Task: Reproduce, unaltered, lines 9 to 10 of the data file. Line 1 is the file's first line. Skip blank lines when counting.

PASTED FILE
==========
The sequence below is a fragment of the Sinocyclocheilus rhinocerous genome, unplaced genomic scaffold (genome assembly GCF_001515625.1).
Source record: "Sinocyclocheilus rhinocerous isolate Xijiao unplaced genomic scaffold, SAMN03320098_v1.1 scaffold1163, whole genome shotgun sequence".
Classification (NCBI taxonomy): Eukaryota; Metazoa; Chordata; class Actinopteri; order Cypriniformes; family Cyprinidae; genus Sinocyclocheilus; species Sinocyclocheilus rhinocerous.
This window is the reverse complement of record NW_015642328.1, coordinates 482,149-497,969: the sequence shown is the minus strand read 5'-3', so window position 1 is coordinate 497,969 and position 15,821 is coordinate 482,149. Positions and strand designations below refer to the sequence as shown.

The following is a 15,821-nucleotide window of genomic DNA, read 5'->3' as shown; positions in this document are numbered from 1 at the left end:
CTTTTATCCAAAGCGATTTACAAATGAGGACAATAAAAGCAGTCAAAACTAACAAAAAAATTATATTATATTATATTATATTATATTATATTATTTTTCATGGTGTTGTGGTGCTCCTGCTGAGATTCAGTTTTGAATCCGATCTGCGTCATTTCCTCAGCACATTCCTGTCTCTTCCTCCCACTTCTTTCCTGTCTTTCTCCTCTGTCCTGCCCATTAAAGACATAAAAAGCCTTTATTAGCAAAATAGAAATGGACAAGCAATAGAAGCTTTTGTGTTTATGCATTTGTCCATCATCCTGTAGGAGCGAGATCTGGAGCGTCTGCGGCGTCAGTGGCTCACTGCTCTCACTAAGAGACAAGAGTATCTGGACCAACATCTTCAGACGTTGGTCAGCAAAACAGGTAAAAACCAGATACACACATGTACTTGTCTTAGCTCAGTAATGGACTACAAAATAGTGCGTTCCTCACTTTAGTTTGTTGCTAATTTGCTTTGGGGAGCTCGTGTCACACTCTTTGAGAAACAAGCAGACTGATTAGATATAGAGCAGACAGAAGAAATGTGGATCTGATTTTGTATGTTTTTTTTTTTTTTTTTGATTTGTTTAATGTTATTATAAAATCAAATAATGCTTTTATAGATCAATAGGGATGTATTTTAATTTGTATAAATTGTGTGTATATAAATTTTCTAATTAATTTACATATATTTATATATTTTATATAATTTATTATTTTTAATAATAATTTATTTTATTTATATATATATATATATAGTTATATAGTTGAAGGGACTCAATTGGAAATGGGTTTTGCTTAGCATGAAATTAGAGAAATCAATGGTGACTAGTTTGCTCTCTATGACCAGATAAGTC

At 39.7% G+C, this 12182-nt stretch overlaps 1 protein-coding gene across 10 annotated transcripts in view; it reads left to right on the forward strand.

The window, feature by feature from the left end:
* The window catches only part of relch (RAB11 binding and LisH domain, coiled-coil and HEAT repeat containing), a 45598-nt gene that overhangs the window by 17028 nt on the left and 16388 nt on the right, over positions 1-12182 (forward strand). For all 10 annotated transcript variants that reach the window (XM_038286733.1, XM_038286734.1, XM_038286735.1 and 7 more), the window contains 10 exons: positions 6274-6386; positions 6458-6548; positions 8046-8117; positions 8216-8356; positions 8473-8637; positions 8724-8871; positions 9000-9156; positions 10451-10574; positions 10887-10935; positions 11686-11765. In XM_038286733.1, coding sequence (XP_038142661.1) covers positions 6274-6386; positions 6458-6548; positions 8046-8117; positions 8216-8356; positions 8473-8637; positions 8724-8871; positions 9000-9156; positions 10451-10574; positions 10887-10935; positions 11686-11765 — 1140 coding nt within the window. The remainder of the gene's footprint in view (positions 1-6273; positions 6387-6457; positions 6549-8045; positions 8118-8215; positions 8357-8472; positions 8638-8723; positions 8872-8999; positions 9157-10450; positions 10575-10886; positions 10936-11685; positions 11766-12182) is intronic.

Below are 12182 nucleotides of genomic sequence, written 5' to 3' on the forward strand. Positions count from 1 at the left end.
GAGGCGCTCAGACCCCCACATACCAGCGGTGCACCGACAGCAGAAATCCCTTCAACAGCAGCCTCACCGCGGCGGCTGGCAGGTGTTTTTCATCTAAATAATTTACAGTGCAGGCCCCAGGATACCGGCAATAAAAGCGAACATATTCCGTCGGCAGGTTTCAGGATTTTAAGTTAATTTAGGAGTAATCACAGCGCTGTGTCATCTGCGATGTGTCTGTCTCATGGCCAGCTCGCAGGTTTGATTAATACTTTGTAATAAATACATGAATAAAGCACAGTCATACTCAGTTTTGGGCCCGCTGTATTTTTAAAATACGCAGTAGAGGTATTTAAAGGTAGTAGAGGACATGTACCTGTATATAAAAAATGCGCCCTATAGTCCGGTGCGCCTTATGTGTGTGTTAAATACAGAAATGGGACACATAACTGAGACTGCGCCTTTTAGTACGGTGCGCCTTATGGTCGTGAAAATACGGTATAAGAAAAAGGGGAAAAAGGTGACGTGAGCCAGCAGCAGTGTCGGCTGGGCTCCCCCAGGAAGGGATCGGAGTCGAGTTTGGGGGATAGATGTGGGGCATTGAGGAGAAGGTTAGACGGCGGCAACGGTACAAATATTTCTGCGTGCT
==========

* The window catches only part of relch (RAB11 binding and LisH domain, coiled-coil and HEAT repeat containing), a 45598-nt gene that overhangs the window by 17028 nt on the left and 16388 nt on the right, over positions 1-12182 (forward strand). For all 10 annotated transcript variants that reach the window (XM_038286733.1, XM_038286734.1, XM_038286735.1 and 7 more), the window contains 10 exons: positions 6274-6386; positions 6458-6548; positions 8046-8117; positions 8216-8356; positions 8473-8637; positions 8724-8871; positions 9000-9156; positions 10451-10574; positions 10887-10935; positions 11686-11765. In XM_038286733.1, coding sequence (XP_038142661.1) covers positions 6274-6386; positions 6458-6548; positions 8046-8117; positions 8216-8356; positions 8473-8637; positions 8724-8871; positions 9000-9156; positions 10451-10574; positions 10887-10935; positions 11686-11765 — 1140 coding nt within the window. The remainder of the gene's footprint in view (positions 1-6273; positions 6387-6457; positions 6549-8045; positions 8118-8215; positions 8357-8472; positions 8638-8723; positions 8872-8999; positions 9157-10450; positions 10575-10886; positions 10936-11685; positions 11766-12182) is intronic.

Below are 12182 nucleotides of genomic sequence, written 5' to 3' on the forward strand. Positions count from 1 at the left end.